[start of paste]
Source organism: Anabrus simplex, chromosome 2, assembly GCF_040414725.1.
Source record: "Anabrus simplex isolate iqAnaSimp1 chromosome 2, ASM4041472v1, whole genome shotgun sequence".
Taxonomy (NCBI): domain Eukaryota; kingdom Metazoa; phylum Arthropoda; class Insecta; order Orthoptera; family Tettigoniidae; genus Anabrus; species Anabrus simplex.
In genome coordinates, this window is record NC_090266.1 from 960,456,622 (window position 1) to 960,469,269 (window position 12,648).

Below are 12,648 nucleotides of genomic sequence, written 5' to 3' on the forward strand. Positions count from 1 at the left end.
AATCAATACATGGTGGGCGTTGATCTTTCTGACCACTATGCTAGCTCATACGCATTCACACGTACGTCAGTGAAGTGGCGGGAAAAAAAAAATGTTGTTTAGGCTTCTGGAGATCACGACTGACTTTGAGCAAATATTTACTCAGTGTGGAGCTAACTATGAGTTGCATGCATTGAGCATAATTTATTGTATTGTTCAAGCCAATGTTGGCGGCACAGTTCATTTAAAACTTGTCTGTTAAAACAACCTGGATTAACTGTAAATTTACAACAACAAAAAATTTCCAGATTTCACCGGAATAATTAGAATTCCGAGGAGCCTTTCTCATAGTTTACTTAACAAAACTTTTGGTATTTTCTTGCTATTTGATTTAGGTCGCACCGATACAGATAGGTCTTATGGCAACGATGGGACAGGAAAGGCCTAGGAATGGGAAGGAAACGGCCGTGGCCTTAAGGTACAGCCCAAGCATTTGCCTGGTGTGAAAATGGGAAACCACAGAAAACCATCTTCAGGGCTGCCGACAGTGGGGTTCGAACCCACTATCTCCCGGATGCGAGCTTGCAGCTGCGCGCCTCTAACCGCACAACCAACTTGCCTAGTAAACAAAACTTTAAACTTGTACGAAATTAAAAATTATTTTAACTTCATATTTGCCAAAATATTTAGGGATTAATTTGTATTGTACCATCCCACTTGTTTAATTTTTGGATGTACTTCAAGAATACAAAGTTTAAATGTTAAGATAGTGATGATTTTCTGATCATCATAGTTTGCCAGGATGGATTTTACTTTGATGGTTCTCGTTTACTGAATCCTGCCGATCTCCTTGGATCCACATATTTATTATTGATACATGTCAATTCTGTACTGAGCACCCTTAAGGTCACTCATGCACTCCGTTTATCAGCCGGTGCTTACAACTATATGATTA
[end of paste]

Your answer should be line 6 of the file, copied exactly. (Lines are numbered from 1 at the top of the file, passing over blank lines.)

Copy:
AATCAATACATGGTGGGCGTTGATCTTTCTGACCACTATGCTAGCTCATACGCATTCACACGTACGTCAGTGAAGTGGCGGGAAAAAAAAAATGTTGTTTAGGCTTCTGGAGATCACGACTGACTTTGAGCAAATATTTACTCAGTGTGGAGCTAACTATGAGTTGCATGCATTGAGCATAATTTATTGTATTGTTCAAGCCAATGTTGGCGGCACAGTTCATTTAAAACTTGTCTGTTAAAACAACCTGGATTAACTGTAAATTTACAACAACAAAAAATTTCCAGATTTCACCGGAATAATTAGAATTCCGAGGAGCCTTTCTCATAGTTTACTTAACAAAACTTTTGGTATTTTCTTGCTATTTGATTTAGGTCGCACCGATACAGATAGGTCTTATGGCAACGATGGGACAGGAAAGGCCTAGGAATGGGAAGGAAACGGCCGTGGCCTTAAGGTACAGCCCAAGCATTTGCCTGGTGTGAAAATGGGAAACCACAGAAAACCATCTTCAGGGCTGCCGACAGTGGGGTTCGAACCCACTATCTCCCGGATGCGAGCTTGCAGCTGCGCGCCTCTAACCGCACAACCAACTTGCCTAGTAAACAAAACTTTAAACTTGTACGAAATTAAAAATTATTTTAACTTCATATTTGCCAAAATATTTAGGGATTAATTTGTATTGTACCATCCCACTTGTTTAATTTTTGGATGTACTTCAAGAATACAAAGTTTAAATGTTAAGATAGTGATGATTTTCTGATCATCATAGTTTGCCAGGATGGATTTTACTTTGATGGTTCTCGTTTACTGAATCCTGCCGATCTCCTTGGATCCACATATTTATTATTGATACATGTCAATTCTGTACTGAGCACCCTTAAGGTCACTCATGCACTCCGTTTATCAGCCGGTGCTTACAACTATATGATTA